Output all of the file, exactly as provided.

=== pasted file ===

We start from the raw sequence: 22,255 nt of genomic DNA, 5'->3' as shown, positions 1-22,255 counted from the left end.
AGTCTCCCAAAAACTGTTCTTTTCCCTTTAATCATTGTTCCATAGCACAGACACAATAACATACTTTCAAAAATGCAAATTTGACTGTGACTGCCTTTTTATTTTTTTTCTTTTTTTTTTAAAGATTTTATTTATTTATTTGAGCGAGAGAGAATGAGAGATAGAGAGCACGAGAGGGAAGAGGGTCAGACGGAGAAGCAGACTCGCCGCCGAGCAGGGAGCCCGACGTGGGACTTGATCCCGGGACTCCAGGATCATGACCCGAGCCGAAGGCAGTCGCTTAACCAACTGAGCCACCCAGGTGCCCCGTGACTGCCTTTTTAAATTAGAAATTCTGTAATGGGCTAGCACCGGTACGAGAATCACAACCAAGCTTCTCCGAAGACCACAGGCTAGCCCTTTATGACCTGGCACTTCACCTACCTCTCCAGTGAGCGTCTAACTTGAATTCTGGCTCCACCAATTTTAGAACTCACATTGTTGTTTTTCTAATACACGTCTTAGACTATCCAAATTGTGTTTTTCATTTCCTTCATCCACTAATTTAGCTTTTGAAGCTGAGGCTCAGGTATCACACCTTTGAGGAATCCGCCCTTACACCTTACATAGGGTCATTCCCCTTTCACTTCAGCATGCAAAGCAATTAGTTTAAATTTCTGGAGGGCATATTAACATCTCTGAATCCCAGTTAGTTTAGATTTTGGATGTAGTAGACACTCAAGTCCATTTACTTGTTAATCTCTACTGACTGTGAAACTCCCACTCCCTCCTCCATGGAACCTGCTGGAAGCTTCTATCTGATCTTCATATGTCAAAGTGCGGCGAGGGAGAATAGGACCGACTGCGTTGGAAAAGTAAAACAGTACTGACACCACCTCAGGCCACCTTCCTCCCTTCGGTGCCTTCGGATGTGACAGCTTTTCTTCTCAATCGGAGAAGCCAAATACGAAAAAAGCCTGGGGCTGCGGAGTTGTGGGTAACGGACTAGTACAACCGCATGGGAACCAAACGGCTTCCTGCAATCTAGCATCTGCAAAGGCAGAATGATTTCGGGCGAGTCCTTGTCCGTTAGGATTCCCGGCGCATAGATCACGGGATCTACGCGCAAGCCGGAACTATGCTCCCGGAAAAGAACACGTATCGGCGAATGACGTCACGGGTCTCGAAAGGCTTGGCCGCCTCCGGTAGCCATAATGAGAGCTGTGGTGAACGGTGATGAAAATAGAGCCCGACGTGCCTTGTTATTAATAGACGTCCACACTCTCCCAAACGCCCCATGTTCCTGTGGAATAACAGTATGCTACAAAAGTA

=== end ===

We start from the raw sequence: 22,255 nt of genomic DNA, 5'->3' as shown, positions 1-22,255 counted from the left end.
AGTCTCCCAAAAACTGTTCTTTTCCCTTTAATCATTGTTCCATAGCACAGACACAATAACATACTTTCAAAAATGCAAATTTGACTGTGACTGCCTTTTTATTTTTTTTCTTTTTTTTTTAAAGATTTTATTTATTTATTTGAGCGAGAGAGAATGAGAGATAGAGAGCACGAGAGGGAAGAGGGTCAGACGGAGAAGCAGACTCGCCGCCGAGCAGGGAGCCCGACGTGGGACTTGATCCCGGGACTCCAGGATCATGACCCGAGCCGAAGGCAGTCGCTTAACCAACTGAGCCACCCAGGTGCCCCGTGACTGCCTTTTTAAATTAGAAATTCTGTAATGGGCTAGCACCGGTACGAGAATCACAACCAAGCTTCTCCGAAGACCACAGGCTAGCCCTTTATGACCTGGCACTTCACCTACCTCTCCAGTGAGCGTCTAACTTGAATTCTGGCTCCACCAATTTTAGAACTCACATTGTTGTTTTTCTAATACACGTCTTAGACTATCCAAATTGTGTTTTTCATTTCCTTCATCCACTAATTTAGCTTTTGAAGCTGAGGCTCAGGTATCACACCTTTGAGGAATCCGCCCTTACACCTTACATAGGGTCATTCCCCTTTCACTTCAGCATGCAAAGCAATTAGTTTAAATTTCTGGAGGGCATATTAACATCTCTGAATCCCAGTTAGTTTAGATTTTGGATGTAGTAGACACTCAAGTCCATTTACTTGTTAATCTCTACTGACTGTGAAACTCCCACTCCCTCCTCCATGGAACCTGCTGGAAGCTTCTATCTGATCTTCATATGTCAAAGTGCGGCGAGGGAGAATAGGACCGACTGCGTTGGAAAAGTAAAACAGTACTGACACCACCTCAGGCCACCTTCCTCCCTTCGGTGCCTTCGGATGTGACAGCTTTTCTTCTCAATCGGAGAAGCCAAATACGAAAAAAGCCTGGGGCTGCGGAGTTGTGGGTAACGGACTAGTACAACCGCATGGGAACCAAACGGCTTCCTGCAATCTAGCATCTGCAAAGGCAGAATGATTTCGGGCGAGTCCTTGTCCGTTAGGATTCCCGGCGCATAGATCACGGGATCTACGCGCAAGCCGGAACTATGCTCCCGGAAAAGAACACGTATCGGCGAATGACGTCACGGGTCTCGAAAGGCTTGGCCGCCTCCGGTAGCCATAATGAGAGCTGTGGTGAACGGTGATGAAAATAGAGCCCGACGTGCCTTGTTATTAATAGACGTCCACACTCTCCCAAACGCCCCATGTTCCTGTGGAATAACAGTATGCTACAAAAGTA